NINA CAUSSA: “The Production Designer imagines and creates the whole world or universe where the story takes place.”


This month we interviewed Nina Caussa, a production designer who has worked on several films shot in Barcelona, such as Desmontando un elefante, No Traces, Pájaros and Esmorza amb mi. We talked with her about her profession.

For those who don’t know what it is, what does production design consist of?

Production design, which is often also called art direction - and here the terms are confused - is the person responsible for the art department and who imagines and creates the whole world or universe where the story takes place. Whether it’s created starting from locations which already exist, scenery is built on the set or there is a combination with digital effects. The production designer is also part of this because, in essence, it will be on screen. It is moreover from the more general to the smallest space. What decorates this space, what furniture, what plants, what vehicles there are, what props the characters use. It covers a bit of everything that is visual and that is not costumes and how it’s illuminated.


How did you come to production design? What attracted you to this aspect of audiovisual?

I entered the ESCAC film school thinking I wanted to write scripts. The truth is I hardly knew that production design existed. My knowledge of the world of film was much more amateur. And I was hardly aware of what production design and art direction were. When I started at ESCAC, this seemed more what I liked doing than scriptwriting. I was a fairly visual person. I’d always drawn, I made things with my hands, ... And I thought that this was much closer to my interests. So, starting from the third year, when we were already doing a specialization, I went in for this. Despite the fact that, afterwards, the truth is that where I learnt the most was working and on a master’s degree that I did later on in stage design, but it helped me.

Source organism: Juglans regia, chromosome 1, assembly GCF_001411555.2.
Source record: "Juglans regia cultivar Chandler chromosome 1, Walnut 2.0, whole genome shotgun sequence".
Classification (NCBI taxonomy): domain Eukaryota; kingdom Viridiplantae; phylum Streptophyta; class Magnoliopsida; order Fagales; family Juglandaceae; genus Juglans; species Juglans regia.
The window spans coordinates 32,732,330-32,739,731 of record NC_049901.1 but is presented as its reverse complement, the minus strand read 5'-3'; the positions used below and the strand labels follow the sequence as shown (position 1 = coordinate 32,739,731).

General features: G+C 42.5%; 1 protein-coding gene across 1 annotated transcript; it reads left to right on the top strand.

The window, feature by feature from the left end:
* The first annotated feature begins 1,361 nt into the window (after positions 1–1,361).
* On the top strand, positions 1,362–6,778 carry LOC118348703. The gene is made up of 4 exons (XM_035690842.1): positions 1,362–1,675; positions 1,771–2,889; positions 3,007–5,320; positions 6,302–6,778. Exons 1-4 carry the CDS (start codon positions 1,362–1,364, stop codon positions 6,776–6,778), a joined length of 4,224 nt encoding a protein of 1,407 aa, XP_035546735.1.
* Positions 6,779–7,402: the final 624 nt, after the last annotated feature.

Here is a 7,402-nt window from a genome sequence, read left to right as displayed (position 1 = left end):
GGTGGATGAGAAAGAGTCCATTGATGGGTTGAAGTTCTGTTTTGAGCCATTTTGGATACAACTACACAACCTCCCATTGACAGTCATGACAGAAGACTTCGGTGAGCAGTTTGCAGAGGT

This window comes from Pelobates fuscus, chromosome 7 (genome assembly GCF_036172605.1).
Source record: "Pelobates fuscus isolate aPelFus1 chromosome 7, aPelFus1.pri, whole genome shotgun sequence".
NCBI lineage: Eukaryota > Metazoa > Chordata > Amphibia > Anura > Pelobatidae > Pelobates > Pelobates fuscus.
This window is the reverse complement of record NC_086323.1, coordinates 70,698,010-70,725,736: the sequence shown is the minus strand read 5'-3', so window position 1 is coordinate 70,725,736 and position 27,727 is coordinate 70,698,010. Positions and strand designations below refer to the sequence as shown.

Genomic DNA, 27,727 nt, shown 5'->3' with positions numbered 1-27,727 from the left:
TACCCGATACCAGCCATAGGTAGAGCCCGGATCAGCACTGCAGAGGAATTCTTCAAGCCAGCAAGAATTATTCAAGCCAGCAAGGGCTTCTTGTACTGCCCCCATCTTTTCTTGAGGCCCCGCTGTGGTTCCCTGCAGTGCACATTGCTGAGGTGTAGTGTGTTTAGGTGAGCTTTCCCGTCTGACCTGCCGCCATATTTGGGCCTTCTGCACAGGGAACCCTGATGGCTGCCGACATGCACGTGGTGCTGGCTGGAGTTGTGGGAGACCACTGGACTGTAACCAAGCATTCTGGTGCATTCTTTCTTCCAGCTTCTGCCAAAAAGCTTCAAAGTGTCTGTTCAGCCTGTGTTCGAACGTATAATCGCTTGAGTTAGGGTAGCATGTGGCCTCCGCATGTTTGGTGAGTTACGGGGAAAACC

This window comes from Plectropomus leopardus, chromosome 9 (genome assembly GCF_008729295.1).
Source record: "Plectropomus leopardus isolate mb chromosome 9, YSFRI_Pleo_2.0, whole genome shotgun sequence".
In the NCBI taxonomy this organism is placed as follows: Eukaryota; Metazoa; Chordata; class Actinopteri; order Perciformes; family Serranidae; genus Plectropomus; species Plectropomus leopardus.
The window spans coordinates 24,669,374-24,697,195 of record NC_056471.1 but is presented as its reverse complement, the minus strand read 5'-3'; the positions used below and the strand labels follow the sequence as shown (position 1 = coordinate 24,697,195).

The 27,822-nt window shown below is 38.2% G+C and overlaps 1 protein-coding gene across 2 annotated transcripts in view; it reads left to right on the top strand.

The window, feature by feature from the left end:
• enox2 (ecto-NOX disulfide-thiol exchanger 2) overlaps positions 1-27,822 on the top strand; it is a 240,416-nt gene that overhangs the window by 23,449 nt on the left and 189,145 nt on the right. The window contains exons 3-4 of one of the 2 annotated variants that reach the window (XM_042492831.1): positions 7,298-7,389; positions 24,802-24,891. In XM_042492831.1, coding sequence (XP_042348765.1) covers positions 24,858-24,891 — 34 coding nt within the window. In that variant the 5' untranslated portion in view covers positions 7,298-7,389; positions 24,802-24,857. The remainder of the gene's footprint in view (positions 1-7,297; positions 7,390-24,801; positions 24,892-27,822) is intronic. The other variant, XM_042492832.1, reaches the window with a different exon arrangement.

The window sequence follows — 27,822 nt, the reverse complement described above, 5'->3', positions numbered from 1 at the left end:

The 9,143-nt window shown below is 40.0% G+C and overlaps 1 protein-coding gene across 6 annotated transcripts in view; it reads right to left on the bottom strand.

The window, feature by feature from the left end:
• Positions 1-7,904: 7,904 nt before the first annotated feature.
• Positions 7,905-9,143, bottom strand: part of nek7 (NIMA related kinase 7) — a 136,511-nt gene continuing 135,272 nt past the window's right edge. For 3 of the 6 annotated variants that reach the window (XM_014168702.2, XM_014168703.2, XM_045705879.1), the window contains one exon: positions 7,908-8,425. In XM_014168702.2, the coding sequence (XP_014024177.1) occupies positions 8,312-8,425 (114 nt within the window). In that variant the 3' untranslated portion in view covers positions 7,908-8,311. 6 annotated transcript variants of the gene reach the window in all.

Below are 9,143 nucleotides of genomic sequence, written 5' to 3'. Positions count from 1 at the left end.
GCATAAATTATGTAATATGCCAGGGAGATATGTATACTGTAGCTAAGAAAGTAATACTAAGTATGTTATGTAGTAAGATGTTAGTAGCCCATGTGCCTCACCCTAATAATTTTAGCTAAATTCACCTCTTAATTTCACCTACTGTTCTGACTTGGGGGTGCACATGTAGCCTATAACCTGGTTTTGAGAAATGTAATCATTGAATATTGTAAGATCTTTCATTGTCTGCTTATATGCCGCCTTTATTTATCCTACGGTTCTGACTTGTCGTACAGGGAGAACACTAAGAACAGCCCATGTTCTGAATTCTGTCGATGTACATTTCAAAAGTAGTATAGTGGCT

When you begin a new project, do you have a specific way of tackling it?

Each project may request different things. Normally, with a film or a series for which you’re creating a space for a story, I begin with the script or with the nearest thing that there is in the script. Reading it and seeing a little what space and what world this story needs, how I see it in the text and how the person who created this story sees it: the scriptwriter, the director or, sometimes, it comes more from a creative production. I sort of start with this conversation on what we think the world where this story takes place is like. 


You also work on other audiovisual media apart from film. Does your work as a production designer change a lot in a film rather than an advert, a television series or a video clip? Is the creative process different? 

In general, the design of spaces for stories will also include theatre or even theme parks; it has something at the centre which is shared and then there are small variations. You can move from one medium to another and then you’ll have to see the details. You have to know that, in advertising, for a start everything goes much quicker, they are shorter and there’s a product or an idea that they want to sell. On the other hand, in film you’ll focus much more on the narrative and on the characters, ... In theatre it tends to be a single space and you don’t change the scenery much. You make a small change during the play, but it’s more thinking of a space that can be used for the whole play. 


What are the main difficulties that you encounter as a production designer on doing your job?